When they arrived on their recently purchased 58 acres on a curl in the Bermagui River 21 years ago, Dean and Annette “Nettie” Turner were driving a teal bus, which they planned to live in while they established a nature camp for young people.
“We started really small,” Nettie laughs, while Dean chimes in, “it was either going to make us or break us.”
It may have been a small start but since that time, non-profit The Crossing has seen hundreds of school groups move through its multiple buildings, successfully applied for over 50 grants and planted 18,000 trees.
“There are a few reasons it’s called The Crossing,” Dean explains, gesturing downhill. “Just down there is a natural stony ford where Indigenous people crossed the river and farmers also used it as a stock crossing. But also, the kids who come here are crossing from kids to adults and we hope that they are crossing from consumer to conserver.”
Although the Turners are locally known as the faces of The Crossing, they are clear that their role is as custodians, not owners.
“The Crossing was never really ours,” Nettie explains, pointing out a grove of citrus trees and showing me the dormitories, fashioned from a 1920’s train carriage. “We were a non-profit with a board from the beginning and so many amazing people have helped along the way.
“Wherever I look, I see a story of someone who donated their time, money or skills to make this happen.”
Although the Turners lived in their teal bus for seventeen years, constructing a house around it, they have in recent years sectioned off 8 of the 58 acres, built their own house and donated the 50 acres back to The Crossing.
Now they have a camp host for eight months of the year, who lives on-site, managing the day-to-day aspects of the property’s extensive permaculture gardens, giving Nettie and Dean a bit more freedom, although Dean is still employed seasonally by The Crossing to run their nature programs and annual Sea to Snow journey.When they were looking for the land originally, the checklist was fairly short but no small thing to find in one property.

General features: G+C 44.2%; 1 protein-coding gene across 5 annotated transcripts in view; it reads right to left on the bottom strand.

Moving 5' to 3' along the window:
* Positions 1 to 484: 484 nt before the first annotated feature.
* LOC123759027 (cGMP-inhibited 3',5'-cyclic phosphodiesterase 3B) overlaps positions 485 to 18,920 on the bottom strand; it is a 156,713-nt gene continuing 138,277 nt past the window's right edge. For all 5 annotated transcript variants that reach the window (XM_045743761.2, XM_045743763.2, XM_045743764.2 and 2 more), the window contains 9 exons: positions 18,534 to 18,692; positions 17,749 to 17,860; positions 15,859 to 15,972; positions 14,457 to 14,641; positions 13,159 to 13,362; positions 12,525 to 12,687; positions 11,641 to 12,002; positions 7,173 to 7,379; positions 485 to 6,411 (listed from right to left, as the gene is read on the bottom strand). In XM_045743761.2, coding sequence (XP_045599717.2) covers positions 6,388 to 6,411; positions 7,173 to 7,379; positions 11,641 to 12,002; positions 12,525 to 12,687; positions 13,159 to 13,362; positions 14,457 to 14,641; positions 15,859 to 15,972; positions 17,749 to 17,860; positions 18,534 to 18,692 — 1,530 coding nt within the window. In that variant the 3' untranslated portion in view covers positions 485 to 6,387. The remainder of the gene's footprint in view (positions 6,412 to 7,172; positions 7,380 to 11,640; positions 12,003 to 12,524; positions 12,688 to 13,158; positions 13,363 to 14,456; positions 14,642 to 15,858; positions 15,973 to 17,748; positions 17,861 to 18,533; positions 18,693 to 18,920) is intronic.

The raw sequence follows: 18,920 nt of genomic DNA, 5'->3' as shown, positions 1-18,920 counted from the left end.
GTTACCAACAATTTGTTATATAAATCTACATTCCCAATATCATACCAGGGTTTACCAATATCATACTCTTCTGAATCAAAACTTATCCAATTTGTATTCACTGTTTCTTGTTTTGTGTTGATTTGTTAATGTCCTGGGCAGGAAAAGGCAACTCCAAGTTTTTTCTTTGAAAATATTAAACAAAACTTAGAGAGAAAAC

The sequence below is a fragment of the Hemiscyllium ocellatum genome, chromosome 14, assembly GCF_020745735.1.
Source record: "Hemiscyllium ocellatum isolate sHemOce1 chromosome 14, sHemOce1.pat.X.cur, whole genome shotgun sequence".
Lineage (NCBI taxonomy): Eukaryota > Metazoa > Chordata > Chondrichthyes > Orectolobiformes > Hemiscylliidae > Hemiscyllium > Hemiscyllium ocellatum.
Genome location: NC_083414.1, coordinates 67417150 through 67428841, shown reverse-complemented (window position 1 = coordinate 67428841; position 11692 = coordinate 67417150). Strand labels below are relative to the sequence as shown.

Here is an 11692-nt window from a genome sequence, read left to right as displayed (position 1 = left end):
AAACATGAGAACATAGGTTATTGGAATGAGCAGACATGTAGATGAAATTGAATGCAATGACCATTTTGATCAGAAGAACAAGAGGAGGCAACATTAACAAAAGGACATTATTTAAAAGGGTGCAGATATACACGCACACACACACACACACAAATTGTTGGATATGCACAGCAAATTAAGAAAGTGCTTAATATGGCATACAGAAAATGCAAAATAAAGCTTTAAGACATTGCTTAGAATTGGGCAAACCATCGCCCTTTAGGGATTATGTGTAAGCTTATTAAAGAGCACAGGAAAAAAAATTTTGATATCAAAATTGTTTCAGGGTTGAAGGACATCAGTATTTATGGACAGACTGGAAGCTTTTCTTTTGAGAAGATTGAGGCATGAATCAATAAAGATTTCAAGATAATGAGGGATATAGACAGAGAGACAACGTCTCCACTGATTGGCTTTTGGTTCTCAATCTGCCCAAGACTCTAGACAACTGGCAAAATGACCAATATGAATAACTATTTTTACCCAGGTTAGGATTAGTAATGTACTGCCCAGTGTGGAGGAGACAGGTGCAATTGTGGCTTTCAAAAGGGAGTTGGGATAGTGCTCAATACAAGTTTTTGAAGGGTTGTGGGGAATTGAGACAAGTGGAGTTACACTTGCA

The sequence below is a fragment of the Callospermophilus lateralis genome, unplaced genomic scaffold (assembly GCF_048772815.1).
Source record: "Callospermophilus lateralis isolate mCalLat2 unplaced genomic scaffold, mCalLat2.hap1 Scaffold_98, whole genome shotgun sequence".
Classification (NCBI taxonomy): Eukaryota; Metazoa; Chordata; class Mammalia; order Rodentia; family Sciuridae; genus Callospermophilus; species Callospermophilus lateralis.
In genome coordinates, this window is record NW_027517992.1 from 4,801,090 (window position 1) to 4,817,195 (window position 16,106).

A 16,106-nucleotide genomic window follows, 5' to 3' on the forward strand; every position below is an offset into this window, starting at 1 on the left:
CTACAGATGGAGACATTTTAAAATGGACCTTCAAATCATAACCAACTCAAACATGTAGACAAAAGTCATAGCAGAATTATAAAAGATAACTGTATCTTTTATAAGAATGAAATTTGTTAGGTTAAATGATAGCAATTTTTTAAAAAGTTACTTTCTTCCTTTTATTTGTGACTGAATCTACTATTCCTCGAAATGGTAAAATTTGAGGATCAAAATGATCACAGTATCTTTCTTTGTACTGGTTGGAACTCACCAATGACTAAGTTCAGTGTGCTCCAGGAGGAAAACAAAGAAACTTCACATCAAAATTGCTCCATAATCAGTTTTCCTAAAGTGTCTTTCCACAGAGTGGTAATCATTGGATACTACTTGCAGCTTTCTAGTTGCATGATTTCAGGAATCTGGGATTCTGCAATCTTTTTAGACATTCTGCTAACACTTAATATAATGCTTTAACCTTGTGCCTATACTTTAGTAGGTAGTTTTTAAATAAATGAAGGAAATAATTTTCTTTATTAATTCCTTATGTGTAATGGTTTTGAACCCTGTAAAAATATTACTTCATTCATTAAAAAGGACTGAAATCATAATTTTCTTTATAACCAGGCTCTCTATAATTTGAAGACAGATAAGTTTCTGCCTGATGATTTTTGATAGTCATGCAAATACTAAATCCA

“We wanted the land to be beautiful, have a body of water, be north-facing, adjacent to a national park and also not too far from a town,” Nettie says.
After driving the steep, winding dirt roads to The Crossing, it’s hard to believe that Bermagui is only a short drive away.
“Bermagui is a twelve-minute drive – that means twelve minutes to an ambulance station,” Nettie laughs, “although we’ve only had to call one three times in 21 years!”
Next weekend (August 17/18), Dean and Nettie will have the chance to celebrate all this, and the other achievements along the way, as The Crossing celebrates its 21st birthday party.
“It’s pretty significant for a non-profit to be around that long,” Nettie muses. “I hope everyone can feel really proud.”
Returning to Dean’s original thought when he and Nettie arrived on the land, I wonder if the last 21 years have, as he said, made or broken them.
“What do you think?” Nettie asks Dean, grinning up at him. “We’ve just had our 26 year wedding anniversary, I think it’s made us.”
“It’s definitely made us,” Dean confirms, smiling back.
The Crossing’s ‘First 21 Celebration’ is free to attend on Saturday, August 17 at 11 am. Register via The Crossing website so catering can be organised. Lunch and afternoon tea will be provided by donation on the day.
Original Article published by Elka Wood on About Regional.